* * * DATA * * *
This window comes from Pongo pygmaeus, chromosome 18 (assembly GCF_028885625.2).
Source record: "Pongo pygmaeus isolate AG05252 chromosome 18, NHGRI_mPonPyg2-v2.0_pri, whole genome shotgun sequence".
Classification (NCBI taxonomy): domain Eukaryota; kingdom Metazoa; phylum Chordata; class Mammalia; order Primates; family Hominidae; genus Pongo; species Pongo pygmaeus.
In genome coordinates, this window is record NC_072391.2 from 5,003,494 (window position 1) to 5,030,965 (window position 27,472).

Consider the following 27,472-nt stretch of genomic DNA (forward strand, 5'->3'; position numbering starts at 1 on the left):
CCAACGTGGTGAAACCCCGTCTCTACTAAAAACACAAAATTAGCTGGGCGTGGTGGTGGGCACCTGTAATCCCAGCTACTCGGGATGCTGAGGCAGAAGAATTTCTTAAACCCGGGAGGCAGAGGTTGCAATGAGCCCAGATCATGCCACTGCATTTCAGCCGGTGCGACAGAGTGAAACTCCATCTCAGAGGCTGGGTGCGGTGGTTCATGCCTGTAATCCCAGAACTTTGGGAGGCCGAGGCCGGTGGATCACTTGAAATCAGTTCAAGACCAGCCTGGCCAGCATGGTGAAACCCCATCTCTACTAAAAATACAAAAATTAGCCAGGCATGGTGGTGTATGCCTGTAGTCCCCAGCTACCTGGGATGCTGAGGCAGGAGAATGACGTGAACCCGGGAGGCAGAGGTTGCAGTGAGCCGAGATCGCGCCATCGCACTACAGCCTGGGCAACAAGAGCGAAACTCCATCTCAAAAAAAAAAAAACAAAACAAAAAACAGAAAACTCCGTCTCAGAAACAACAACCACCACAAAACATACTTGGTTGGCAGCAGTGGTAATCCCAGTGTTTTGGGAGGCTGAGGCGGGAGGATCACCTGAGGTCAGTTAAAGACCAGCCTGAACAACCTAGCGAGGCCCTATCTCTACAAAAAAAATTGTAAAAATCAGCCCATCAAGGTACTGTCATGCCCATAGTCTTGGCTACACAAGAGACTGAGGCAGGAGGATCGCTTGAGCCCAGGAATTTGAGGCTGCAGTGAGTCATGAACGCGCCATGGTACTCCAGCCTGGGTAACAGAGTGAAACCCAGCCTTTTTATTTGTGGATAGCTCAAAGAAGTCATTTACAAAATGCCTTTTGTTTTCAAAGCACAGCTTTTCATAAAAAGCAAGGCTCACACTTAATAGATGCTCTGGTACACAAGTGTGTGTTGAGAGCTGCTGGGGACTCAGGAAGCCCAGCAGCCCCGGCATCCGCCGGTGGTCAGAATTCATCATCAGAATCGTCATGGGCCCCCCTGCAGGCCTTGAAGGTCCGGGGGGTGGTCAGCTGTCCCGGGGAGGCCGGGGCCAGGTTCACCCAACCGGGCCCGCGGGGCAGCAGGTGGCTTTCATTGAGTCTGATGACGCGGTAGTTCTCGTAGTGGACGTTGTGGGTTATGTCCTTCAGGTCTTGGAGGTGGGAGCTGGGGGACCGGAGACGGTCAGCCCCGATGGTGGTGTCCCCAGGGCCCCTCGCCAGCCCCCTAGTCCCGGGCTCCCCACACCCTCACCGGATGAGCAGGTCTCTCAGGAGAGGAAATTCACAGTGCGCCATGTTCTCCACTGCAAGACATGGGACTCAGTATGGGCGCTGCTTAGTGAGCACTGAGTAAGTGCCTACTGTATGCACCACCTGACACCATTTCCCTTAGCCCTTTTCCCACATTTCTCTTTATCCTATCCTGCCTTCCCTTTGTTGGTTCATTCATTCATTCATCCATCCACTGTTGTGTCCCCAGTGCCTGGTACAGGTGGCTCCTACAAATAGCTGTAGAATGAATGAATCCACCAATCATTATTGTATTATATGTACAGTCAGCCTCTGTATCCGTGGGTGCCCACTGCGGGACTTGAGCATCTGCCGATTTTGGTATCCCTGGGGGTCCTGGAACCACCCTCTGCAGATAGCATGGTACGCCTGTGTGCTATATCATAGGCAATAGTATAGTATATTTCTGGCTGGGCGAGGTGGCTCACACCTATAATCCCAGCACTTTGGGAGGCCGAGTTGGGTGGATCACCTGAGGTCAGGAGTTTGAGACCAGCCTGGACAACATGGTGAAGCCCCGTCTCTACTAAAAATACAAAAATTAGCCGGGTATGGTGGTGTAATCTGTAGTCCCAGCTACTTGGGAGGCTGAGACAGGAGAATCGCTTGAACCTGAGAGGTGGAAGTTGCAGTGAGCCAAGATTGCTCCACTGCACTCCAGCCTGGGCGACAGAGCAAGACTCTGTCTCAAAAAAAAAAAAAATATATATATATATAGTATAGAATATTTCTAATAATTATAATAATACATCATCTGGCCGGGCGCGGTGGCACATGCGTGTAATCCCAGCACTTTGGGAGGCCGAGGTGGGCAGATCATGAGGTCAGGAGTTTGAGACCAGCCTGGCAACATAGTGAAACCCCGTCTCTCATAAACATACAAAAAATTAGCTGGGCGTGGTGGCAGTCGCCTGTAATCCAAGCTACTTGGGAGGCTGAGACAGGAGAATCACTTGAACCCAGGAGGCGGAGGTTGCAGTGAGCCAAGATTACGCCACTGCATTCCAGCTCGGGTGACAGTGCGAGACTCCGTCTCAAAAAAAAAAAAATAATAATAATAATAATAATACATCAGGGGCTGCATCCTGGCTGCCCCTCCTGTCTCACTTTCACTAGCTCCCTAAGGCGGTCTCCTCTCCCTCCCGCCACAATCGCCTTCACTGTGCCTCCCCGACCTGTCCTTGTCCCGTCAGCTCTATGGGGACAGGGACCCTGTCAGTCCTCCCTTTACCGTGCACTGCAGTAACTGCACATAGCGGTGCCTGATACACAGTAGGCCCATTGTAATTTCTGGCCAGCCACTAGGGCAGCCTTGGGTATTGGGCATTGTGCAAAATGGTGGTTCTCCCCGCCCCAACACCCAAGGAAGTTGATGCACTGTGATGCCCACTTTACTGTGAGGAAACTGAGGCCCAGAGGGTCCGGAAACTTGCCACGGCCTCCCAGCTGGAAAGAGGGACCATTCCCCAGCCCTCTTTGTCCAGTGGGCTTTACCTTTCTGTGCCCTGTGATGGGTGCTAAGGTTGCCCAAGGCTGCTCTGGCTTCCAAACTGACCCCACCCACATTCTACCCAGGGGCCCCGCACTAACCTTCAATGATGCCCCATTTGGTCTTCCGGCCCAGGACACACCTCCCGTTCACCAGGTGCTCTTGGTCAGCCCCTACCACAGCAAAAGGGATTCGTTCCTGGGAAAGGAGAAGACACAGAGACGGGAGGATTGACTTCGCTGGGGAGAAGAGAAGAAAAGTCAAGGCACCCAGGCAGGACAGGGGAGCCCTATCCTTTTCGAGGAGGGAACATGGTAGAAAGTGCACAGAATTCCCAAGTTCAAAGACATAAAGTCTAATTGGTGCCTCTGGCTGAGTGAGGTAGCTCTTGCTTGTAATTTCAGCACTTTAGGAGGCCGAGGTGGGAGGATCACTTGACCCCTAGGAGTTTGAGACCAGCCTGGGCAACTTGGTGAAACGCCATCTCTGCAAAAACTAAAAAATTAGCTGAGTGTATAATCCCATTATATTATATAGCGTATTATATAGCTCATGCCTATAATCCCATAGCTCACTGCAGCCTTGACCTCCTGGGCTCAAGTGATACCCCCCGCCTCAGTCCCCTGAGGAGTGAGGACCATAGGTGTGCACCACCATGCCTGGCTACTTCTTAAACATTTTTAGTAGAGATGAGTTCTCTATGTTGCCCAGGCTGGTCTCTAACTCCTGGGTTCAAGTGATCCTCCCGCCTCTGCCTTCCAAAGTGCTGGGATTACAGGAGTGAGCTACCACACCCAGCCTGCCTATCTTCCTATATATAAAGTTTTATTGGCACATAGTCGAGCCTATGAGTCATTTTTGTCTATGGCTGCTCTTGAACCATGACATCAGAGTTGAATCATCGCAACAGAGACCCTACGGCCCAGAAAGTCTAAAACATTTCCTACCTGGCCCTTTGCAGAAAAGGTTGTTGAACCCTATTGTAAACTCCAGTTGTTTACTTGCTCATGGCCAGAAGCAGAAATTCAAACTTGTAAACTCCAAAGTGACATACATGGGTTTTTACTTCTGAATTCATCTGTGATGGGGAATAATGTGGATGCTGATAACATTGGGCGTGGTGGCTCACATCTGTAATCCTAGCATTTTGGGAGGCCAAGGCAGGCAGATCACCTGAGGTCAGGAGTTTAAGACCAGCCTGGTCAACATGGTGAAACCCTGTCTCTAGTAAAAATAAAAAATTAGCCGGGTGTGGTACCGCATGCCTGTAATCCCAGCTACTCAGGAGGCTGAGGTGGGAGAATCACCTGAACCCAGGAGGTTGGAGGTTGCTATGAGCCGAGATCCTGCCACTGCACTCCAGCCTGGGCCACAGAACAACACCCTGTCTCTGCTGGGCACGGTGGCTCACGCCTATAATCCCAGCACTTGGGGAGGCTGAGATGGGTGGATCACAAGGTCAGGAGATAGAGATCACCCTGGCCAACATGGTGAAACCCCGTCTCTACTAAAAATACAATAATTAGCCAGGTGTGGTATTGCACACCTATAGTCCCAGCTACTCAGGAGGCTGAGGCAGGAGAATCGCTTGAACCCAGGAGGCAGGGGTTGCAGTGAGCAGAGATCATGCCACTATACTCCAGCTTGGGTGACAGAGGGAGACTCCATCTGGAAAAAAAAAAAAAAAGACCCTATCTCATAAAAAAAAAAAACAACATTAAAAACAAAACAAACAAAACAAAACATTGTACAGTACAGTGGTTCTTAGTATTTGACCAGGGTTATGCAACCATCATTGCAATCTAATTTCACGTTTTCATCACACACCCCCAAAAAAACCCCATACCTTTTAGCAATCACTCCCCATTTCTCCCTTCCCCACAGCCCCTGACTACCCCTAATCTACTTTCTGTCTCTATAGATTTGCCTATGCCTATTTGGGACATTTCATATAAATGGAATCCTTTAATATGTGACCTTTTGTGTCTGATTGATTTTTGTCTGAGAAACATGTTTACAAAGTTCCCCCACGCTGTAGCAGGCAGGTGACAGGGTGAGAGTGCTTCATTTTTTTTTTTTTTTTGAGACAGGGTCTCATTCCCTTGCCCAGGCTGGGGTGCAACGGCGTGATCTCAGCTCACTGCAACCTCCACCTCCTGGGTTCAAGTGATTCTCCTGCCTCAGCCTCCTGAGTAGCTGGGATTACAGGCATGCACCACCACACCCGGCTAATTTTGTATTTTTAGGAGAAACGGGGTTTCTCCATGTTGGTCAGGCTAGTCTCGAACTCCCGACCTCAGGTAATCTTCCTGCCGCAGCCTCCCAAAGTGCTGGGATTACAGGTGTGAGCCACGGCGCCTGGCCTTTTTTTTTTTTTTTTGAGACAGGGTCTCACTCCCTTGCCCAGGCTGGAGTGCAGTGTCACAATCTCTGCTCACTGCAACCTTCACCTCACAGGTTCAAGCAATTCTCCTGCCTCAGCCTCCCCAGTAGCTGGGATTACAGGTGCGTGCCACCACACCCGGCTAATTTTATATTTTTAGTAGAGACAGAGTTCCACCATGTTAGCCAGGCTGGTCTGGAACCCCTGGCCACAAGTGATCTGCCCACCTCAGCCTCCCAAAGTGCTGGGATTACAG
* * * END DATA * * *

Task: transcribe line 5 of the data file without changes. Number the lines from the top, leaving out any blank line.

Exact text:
Consider the following 27,472-nt stretch of genomic DNA (forward strand, 5'->3'; position numbering starts at 1 on the left):